Made in the North East

I’ve already mentioned the “mini-explosion” of in-house productions at the Customs House in its 25th year but is has to be said that otherwise 2019 was a little disappointing in terms of the producing theatres actually producing on the scale they have in previous years.

Take Live Theatre, for example. This year, it produced one new production (Shine), one co-pro (Approaching Empty) and one revival (Clear White Light), together with one night of new short plays (10 Minutes to…), a one-night-only production (Locker Room Talk) and six short new plays (Elevator Festival), each playing for one night, compared to four full-length in-house productions and one co-production in 2016.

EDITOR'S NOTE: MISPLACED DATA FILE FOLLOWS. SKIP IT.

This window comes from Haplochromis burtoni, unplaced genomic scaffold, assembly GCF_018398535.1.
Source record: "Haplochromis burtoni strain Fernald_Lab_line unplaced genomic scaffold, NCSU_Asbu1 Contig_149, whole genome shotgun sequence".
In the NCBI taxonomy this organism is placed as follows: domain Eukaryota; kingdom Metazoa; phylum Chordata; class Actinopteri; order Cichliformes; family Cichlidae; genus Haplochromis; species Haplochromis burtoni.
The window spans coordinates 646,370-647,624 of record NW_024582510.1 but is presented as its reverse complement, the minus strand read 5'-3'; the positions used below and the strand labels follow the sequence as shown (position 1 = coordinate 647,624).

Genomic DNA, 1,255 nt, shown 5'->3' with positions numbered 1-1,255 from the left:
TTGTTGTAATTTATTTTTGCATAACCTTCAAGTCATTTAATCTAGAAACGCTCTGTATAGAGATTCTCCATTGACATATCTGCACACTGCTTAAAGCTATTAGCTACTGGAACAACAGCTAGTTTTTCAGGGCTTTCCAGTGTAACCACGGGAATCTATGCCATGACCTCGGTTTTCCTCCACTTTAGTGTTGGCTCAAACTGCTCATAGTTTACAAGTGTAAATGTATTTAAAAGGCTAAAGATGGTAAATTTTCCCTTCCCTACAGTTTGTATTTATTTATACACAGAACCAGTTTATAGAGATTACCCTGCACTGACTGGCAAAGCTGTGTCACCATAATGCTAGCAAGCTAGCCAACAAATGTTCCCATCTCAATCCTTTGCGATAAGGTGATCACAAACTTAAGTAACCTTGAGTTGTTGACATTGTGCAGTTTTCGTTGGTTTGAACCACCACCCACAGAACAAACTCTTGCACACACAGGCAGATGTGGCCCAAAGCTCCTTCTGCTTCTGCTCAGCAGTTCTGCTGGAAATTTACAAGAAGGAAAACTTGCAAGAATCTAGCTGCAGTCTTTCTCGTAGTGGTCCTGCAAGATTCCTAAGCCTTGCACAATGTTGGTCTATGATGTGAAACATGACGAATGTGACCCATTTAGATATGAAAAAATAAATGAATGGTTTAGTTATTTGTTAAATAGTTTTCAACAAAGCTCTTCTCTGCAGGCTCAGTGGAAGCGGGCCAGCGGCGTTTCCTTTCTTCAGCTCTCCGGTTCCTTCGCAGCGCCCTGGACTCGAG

The picture was similar at Northern Stage with only the Young Company’s Where Do We Belong?, training company NORTH’s Hound of the Baskervilles and, of course, Christmas show The Snow Queen not being a co-production. This compares to 2016 when there were five in-house (including the Christmas show) and three co-productions.

Durham’s Gala Theatre continued with its policy of producing two in-house shows a year, Teechers by John Godber and a co-production of Lord of the Flies with Durham University Theatre and Unfolding Theatre.

Working quietly in the background, as it were, has been Queen’s Hall Arts in Hexham which has been co-producing with a number of companies on shows which have gone on to tour across the region and even beyond. Most significant (and already mentioned) has been the link with Durham-based Elysium Theatre Company as well as Consett’s Mad Alice Theatre Company which is currently touring its QHA commission for children and families, Rose and Robin.

ARC Stockton, which pioneered the “Pay What You Feel” scheme in the region, continues to encourage and present new writing by programming it and supporting it in many ways.